The humanitarian support benefits the community members and provides new training experiences for Soldiers.

“There are narrow, winding roads and various terrain conditions here that provide experience for our drivers and prepares us for different environments,” says SGT Phillips. “We’re able to practice improvising different kinds of loads safely, using our equipment and operating as a team.”

Throughout the Golden Coyote training exercise, about 200 loads of timber were scheduled to be delivered to the local communities.

“It’s a good thing, it helps this community and other surrounding communities that need this wood,” says Peter Bissonette, a resident from Red Shirt.

The wood is often used for construction, heating, cooking, and ceremonies throughout the year.

“This is the unit’s third year participating in this mission, and it’s rewarding to give back to the communities,” says SGT Phillips.

If you are interested in joining the Army National Guard to serve your community and Nation part-time, there are many career options available. The Guard offers more than 150 careers, including those in infantry, transportation, and engineering. You can check out the full roster of opportunities on our job board. Make sure you have a look at the Guard’s benefits, including money for college.

From an original story by SGT Kristin Lichius,129th Mobile Public Affairs Detachment, which originally appeared in the news section of NationalGuard.mil in June 2018.

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Soldier/Pageant Winner Says You Don’t Have to Give up Being ‘Girly’ to Serve in the Guard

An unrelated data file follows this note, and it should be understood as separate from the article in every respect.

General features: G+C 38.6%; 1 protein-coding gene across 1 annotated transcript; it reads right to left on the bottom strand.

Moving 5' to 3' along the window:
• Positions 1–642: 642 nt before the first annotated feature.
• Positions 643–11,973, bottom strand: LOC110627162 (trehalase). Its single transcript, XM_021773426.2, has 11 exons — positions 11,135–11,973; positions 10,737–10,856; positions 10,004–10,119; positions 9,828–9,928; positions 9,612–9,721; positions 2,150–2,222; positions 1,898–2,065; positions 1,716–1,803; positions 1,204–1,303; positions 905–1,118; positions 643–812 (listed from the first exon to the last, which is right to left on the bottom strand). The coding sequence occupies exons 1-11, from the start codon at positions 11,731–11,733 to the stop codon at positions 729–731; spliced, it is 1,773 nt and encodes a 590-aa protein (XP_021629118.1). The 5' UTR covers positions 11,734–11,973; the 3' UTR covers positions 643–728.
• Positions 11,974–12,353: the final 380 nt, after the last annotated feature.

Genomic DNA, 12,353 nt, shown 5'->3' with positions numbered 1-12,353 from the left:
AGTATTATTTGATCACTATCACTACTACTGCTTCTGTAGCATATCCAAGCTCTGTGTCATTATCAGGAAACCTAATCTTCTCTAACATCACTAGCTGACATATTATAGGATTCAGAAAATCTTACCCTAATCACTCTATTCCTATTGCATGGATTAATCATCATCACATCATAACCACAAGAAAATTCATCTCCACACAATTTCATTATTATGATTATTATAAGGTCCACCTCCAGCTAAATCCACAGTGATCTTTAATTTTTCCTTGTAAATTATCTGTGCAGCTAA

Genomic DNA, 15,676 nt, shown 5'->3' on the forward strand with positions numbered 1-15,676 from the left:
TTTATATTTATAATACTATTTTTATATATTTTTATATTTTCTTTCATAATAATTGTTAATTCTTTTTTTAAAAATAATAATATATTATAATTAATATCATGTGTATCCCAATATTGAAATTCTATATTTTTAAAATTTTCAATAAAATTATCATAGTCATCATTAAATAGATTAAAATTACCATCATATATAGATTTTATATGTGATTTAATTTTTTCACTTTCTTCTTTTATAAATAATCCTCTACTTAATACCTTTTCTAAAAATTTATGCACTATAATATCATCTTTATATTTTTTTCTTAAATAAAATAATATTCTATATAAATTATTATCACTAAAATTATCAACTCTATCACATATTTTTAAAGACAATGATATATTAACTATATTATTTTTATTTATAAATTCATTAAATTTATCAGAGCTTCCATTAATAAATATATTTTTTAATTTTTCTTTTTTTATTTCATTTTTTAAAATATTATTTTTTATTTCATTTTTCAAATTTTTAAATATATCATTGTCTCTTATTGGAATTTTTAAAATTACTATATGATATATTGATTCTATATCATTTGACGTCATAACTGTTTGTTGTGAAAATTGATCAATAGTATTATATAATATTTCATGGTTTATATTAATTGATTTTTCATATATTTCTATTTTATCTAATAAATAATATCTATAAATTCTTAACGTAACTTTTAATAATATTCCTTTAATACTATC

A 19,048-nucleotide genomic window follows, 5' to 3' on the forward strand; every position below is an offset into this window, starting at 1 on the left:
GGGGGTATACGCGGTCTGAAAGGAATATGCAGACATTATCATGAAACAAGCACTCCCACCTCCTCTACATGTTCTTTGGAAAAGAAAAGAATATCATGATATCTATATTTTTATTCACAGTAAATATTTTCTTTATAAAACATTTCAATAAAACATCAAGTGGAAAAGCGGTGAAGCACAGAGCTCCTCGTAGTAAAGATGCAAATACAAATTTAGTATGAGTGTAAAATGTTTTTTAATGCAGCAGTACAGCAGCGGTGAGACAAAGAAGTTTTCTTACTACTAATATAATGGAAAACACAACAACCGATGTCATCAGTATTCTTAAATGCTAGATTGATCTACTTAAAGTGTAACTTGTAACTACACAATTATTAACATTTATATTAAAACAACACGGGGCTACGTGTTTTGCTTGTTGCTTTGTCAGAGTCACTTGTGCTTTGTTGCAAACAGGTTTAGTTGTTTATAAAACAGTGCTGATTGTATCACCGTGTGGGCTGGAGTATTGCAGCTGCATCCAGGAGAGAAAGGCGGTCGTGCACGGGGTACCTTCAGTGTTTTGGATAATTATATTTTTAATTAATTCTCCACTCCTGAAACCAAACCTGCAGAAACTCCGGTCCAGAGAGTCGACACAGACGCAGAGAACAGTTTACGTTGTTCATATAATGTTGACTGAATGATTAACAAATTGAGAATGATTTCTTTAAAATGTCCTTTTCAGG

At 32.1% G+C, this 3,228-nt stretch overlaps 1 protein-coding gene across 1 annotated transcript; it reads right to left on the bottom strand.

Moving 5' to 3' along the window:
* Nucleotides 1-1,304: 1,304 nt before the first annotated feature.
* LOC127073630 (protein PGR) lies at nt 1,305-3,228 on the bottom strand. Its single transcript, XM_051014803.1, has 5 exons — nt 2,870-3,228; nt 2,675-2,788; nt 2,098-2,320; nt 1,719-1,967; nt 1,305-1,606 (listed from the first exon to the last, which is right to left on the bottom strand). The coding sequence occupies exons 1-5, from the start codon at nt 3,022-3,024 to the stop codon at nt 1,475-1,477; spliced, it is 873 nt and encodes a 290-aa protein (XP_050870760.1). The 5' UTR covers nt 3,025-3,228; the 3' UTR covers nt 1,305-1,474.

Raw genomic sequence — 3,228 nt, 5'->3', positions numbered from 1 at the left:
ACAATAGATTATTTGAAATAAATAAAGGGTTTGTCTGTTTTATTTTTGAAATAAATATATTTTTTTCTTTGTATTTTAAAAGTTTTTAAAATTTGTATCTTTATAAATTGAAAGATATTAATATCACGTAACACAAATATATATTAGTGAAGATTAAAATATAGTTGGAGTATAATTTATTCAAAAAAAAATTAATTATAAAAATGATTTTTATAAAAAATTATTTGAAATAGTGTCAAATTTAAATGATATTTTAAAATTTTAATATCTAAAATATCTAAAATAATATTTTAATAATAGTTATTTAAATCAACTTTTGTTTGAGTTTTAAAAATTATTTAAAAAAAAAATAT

AUSTIN, Texas — The southernmost tip of Texas falls into what is colloquially known as “The Valley.” No one really knows why it’s called this; the actual Rio Grande Valley and the nearest mountains are hundreds of miles away.

The land is flat, tropical, and the home of a predominantly Hispanic population.

It was there, in what she calls the “blink-and-you’ll-miss-it” town of Premont, that Army Staff Sergeant (SSG) San Juanita Escobar, of the Texas Army National Guard, took the first steps that would both change her life and the lives of hundreds of young women in Texas and around the world.

These first steps consisted of beauty pageants in the nearby and even smaller town of Concepcion, where pageant competitions are often the source of longstanding family rivalries, and defending a title is a matter of honor. Back then, few anticipated that this south Texas girl from the Valley would rise to the title of Mrs. Texas Galaxy.

A Family Tradition

“Pageants were always something that my family did,” SSG Escobar says. “We had the crown for years, so it was something you just did when you reached a certain age. After that, I competed in several smaller, regional pageants and county fairs.”